In talking with a senior leader recently she was asked if she had made any career missteps and if so how did she navigate her way out of them?
I thought this question very interesting as we often assume when we see people who have had these huge successful careers that they know exactly what they doing along the way. That they are so good they just climb the corporate ladder one step at a time, no problems at all. When in actuality this can be far from it.
Just because these high level executives are now in positions with significant power and responsibility doesn’t mean they had a straight and unchallenged pathway to get there. Everyone makes wrong turns, it’s a fact of life. The key in this leader’s response back was having faith in yourself, and in a way practicing self-coaching. The self-coaching is the crucial piece becuase utlimately at the end of the day you are the only one that knows what you truly want and you are the only one that get yourself there.
She said that everyone is human and it’s those wrong turns and misguided steps that we take where we often learn our best lessons. The critical piece is knowing how to coach yourself to find your true direction that you want to go in, acknowledging the skills or added knowledge you will need to get there, and taking the action to make that happen.
Just because these high powered senior leaders seem to have it all, this doesn’t mean they always have. After all, they are human too right?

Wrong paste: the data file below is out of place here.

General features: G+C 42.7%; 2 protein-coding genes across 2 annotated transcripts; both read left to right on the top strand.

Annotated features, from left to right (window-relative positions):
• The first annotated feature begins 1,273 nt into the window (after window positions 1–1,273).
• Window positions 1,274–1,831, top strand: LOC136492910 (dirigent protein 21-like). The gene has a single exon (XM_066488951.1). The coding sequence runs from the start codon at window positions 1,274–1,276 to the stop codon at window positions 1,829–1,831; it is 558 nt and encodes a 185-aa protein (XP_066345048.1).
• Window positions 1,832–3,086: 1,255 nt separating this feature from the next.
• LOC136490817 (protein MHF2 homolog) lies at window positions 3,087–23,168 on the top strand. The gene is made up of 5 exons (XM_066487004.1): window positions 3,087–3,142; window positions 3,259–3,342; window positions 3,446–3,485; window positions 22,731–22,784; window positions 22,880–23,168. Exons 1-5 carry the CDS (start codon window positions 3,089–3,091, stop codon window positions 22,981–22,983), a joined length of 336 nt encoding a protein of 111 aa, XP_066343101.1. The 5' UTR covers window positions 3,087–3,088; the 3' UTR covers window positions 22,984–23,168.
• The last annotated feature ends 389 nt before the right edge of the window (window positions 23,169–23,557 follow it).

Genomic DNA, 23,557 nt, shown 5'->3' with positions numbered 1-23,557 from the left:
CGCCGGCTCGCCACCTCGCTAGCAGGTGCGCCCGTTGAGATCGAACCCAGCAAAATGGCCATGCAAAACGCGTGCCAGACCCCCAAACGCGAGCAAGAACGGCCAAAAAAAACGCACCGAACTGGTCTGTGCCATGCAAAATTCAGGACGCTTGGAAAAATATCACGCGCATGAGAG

In my series of posts of my key take aways that I had from hearing the amazing key note speaker, Nora Denzel is this last point, “Remember what you’re judged on”.
So often we get wrapped up in all the other things going on at work, all the extra curriculars, all the extra little asks, all of the extra “nice to do’s” and before we know it, you’re spending all of your time on items that you aren’t even getting judged on.
Are those extra curriculars, projects, nice to do’s good to take on sometimes, sure, but not at the expense of the work that your management is actually going to look at when evaluating your performance which is, what are your RESULTS?
Even if the time comes for the review and maybe you didn’t get all the results during the year that had been expected, maybe you fell just a little short but you feel that you put in a really good effort….more often than not that’s not what matters. What it boils down to plain and simple is, what exactly did you achieve, what did you make a difference it, where was your impact seen, what were you results?
The piece of advice on this take away was to just keep this in mind at all times, because as nice as it is to get involved in all the extra things, make sure that your results are always kept top of mind.
In the ninth take away from the great key note speaker was about how important it is to “Accept the ‘Feedback’ aka Criticism”.
We have all been guilty at one point or another where someone is giving us feedback and we automatically start thinking of reasons why their feedback is wrong in our heads before they are even done with their sentence and then there are some of us that are guilty of rebutting the feedback right then and there verbally.
As Nora pointed out in her talk, this is the wrong thing to do. When you are given feedback you need to realize that far more often than not, the person is simply trying to help you. The second point was when we are given feedback just say “Thank you” and if you feel like you would like a little more clarification on what exactly they meant by one of the feedback points then don’t be afraid to ask clarifying questions and see how much further information you can get out of them.